RICHMOND, Va. (WRIC) — Richmond City Council has approved a $750,000 grant for a real-time crime center (RTCC).
The city is hoping that a real-time crime center would help the Richmond Police Department respond to crimes more efficiently.
Richmond Mayor Levar Stoney mentioned the RTCC in his State of the City address in late January. Stoney said that Gov. Glenn Youngkin assisted in making this possible.
“Between the Police Department, Fire Department, and Department of Emergency Communications, we invested over $177 million to public safety in Fiscal Year 2023,” Stoney said. “But, our police department — like departments across the country — is still short on officers, meaning our police department must work strategically to keep us safe.”
City Council approved the grant on Monday from the Virginia Department of Criminal Justice Services.
“Think of this as an air traffic control for officers in the field,” Stoney said. “Using cameras and other modern technology, real-time crime centers have the ability to maximize the efficiency and speed of investigations.”
According to the city, Richmond Police will be able to use different technologies for policing. Technologies like security cameras, license plate reader cameras and shot detection allow law enforcement agencies to respond more deliberately with improved operational intelligence.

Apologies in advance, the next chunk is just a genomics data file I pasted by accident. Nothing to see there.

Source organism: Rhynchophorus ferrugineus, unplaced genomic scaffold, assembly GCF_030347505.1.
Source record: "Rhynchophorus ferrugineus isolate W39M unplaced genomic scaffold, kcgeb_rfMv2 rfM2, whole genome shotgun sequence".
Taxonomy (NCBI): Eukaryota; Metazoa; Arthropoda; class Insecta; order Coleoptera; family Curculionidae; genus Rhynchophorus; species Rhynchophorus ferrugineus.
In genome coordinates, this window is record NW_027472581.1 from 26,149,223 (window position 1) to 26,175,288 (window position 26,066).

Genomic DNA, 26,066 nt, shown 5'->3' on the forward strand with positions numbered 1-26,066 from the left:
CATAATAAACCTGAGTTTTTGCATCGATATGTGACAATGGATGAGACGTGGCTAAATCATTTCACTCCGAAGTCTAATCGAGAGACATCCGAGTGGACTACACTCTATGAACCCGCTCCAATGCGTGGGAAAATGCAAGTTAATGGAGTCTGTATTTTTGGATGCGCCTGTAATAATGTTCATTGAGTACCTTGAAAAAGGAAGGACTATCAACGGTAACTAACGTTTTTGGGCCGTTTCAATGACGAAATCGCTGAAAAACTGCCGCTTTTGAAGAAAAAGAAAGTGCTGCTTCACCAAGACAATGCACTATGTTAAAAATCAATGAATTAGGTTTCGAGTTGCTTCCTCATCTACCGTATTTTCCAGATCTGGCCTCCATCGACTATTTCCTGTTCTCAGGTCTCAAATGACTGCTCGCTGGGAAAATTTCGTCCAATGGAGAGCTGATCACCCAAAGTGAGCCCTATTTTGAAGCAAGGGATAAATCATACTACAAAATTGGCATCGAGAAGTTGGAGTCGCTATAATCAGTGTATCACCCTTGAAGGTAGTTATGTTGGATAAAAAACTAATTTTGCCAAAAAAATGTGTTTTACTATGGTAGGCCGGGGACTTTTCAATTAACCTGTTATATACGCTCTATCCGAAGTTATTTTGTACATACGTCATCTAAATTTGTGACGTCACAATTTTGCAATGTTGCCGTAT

During the mayor’s State of the City address, he mentioned Birmingham, Alabama as an example for a city that has seen an improvement in crime prevention since implementing a RTCC. Stoney said Birmingham law enforcement were able to solve 150 cases in the first six months.
“From Las Vegas to Miami, real-time crime centers are a force multiplier,” Stoney said. “I told you all, when it comes to public safety, we’re going to throw the entire kitchen sink at it. This is what the kitchen sink looks like.”
The Virginia Department of Health tracks firearm injuries and victims. According to the department, the city has seen shootings increase since 2019. The likeliest victims of gun-related incidents are Black males between the ages of 25-34. In 2021, Mayor Stoney declared gun violence a public health crisis.
Richmond Police will undergo a free IT assessment to understand what technology is needed at the department to support a real-time crime center. The city will be buying software to combine all city-owned cameras into one system. The system purchase used $445,200 American Rescue Plan Act funds. Cameras are currently being integrated into the program.
It’s still unclear where the center will be specifically.
At this time, the city said implementation of the RTCC will depend upon the timeline and recommendations proposed by the IT assessment.